Storyboard Like a Pro

16
Mar

Yes,  I finally got off my butt and made a video of me picking the winner to the fabulous “From Word To Image” book contest!

If you have no idea what I’m talking about, check out this great guest post by Marcie Begleiter and the contest details at the end.

If you don’t want to watch the video in all it’s silly glory (I mean just look at that screen grab) and just want to know who won…well, it wasn’t you.

Unless your name is Lamont Wayne.  🙂

So congrats to Lamont, yay for Muk Muk and Olympic mitts and yay that I’m still alive and have motivation not to die before June!

Enjoy the video and hopefully I can post another one soon. With educational content and stuff.

If you can’t see the video, click through to the blog here or watch it at Vimeo here:
http://www.vimeo.com/10225639

Sign-up for the Storyboard Club Mailing List and get a Free Storyboard Template Pack!

Read the Storyboard Blog by RSS Feed or by email because I will post something useful…eventually.

Category : Storyboard Like a Pro | Blog
13
Feb

Okay, it’s only one book. ‘From Word To Image‘ by Marcie Begleiter.

Only one birthday. Mine. Today. I’m old.

And only one contest. But it’s my first, so that’s cool.

But first a quick note to say I’m still alive.

Again. And it looks like I can only manage one post a month or so until I finish this contract that may or may not kill me.

You know you’re working too hard when you have to write “Don’t die” in your day planner. (You think I’m kidding…I actually did that. Twice.)

But enough about ‘Kid vs Kat vs Karen’. We have a guest author today! From a real author!

I’ve recommended this book before and I am doing it again. Because the new edition just came out last month. And word has it, my blog is mentioned in the resources. How cool is that? Plus it is one great book on the subject of storyboarding for live-action film.

If that’s what you want to do, get this book.

So in celebration of this second edition of  ‘From Word To Image‘ by the awesome Marcie Begleiter, I bring you a guest post by her. About a little twist to storyboarding  and pitching a film.

Then there will be some details on the little contest we’re having. I’ll give you a hint…FREE BOOK. Signed by the author. (Okay, that was more than a hint.)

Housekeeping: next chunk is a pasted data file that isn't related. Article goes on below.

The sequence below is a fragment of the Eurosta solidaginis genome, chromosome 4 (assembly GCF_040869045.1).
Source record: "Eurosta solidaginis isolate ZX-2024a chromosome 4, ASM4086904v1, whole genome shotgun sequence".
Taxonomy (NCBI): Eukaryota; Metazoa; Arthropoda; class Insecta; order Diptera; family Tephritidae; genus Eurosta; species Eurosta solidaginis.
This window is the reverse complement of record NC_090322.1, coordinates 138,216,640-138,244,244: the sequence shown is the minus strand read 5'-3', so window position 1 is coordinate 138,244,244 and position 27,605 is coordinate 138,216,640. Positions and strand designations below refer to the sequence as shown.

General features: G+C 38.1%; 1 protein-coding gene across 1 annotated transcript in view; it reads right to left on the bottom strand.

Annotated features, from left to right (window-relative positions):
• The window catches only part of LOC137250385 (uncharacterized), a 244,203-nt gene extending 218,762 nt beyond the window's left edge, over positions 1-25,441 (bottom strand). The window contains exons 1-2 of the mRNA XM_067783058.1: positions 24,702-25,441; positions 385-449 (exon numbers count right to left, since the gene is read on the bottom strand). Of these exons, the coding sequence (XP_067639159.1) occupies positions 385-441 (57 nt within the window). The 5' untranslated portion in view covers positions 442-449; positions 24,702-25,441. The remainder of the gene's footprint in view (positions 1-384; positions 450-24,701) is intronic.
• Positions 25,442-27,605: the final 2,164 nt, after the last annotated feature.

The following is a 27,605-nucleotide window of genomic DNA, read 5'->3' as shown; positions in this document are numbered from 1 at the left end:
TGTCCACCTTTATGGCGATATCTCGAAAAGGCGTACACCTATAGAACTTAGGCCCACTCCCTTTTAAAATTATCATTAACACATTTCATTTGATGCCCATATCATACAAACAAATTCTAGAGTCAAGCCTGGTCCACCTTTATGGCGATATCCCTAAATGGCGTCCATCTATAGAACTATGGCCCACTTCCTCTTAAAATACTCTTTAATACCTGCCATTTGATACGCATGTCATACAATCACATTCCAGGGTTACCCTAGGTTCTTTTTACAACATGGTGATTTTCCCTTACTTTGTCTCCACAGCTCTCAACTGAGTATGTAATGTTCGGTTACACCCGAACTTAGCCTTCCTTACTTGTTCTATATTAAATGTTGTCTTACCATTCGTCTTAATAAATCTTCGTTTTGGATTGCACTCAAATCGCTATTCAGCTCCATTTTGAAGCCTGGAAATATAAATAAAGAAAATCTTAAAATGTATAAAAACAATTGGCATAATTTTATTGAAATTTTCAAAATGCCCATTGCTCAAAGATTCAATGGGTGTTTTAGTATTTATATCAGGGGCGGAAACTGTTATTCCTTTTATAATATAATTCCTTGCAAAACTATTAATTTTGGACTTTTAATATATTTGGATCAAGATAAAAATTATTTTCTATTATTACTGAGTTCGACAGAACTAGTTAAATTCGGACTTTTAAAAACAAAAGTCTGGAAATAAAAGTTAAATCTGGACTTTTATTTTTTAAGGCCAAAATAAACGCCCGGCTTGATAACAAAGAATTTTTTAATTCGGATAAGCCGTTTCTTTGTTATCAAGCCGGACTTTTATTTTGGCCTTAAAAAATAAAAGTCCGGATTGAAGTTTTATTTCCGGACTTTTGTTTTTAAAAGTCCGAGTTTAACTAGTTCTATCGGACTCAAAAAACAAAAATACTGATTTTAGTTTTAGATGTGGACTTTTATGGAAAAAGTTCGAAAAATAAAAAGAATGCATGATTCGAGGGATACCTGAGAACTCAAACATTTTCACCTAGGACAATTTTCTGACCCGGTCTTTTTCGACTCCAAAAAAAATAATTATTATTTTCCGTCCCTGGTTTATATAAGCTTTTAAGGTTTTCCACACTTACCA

Take it away, Marcie!

Visual Pitching: Storyboards on Steroids

By Marcie Begleiter
Author of From Word to Image: Storyboarding and the Filmmaking Process

Since the mid 1980’s my film activities have covered storyboarding, set decoration, art direction, prop design, graphics and even gassing up cars…basically, when a producer or director called, my attitude was ‘You need it, I’ll do it’ (within reason, of course ;-))

The pre-viz work in particular was developed once the financing has been secured, the heads of the production team chosen and then we raced against a production schedule to complete the prep work before the cameras rolled.

But lately a particular request has arrived on my desktop that’s a bit different in character.

Visual Pitching’s time has come.

With production financing a challenge in the best of times, many a director and producer are looking to walk into meetings with more than a practiced verbal pitch. Bringing in visual research that focuses on characters and settings, presenting key frames and flipping though storyboards or even showing animatics in pitch meetings have often been a key to selling Action and SciFi films.

But these materials can also bring inspiration and an expanded avenue of communication to pitches for all manner of projects including character driven stories, romantic comedies or indie dramas.


Key frame for visual pitch ”Super Chicas”
A feature film by Juliette Carillo, writer/director

What comprises a visual pitch?

At the simplest level, it helps to  convey the look and feel of the story and how it will be told in images. There can be references to lighting, to other classic films, to character appearance and even how the film will be shot. Key frames, what I sometimes think of as ‘storyboards on steroids’, are sometimes used to give a snapshot of particular moments of high action or emotion.

>>continue reading>>

Category : Storyboard Like a Pro | Blog
29
Sep

I’m here! I’m here!

It’s the long-awaited Aidan storyboard revision follow-up. With my comments and everything.

TA DA!

Since it’s been a short lifetime since I started this series, feel free to refresh your memories with the introduction post to Aidan Casserly’s storyboard he has created for his portfolio.

Then you can check out his brainstorming and thumbnail post, his first pass storyboard and my feedback on them in part one here and part two here.

Then he took my notes and made some revisions. He didn’t do every single thing I suggested and that’s cool.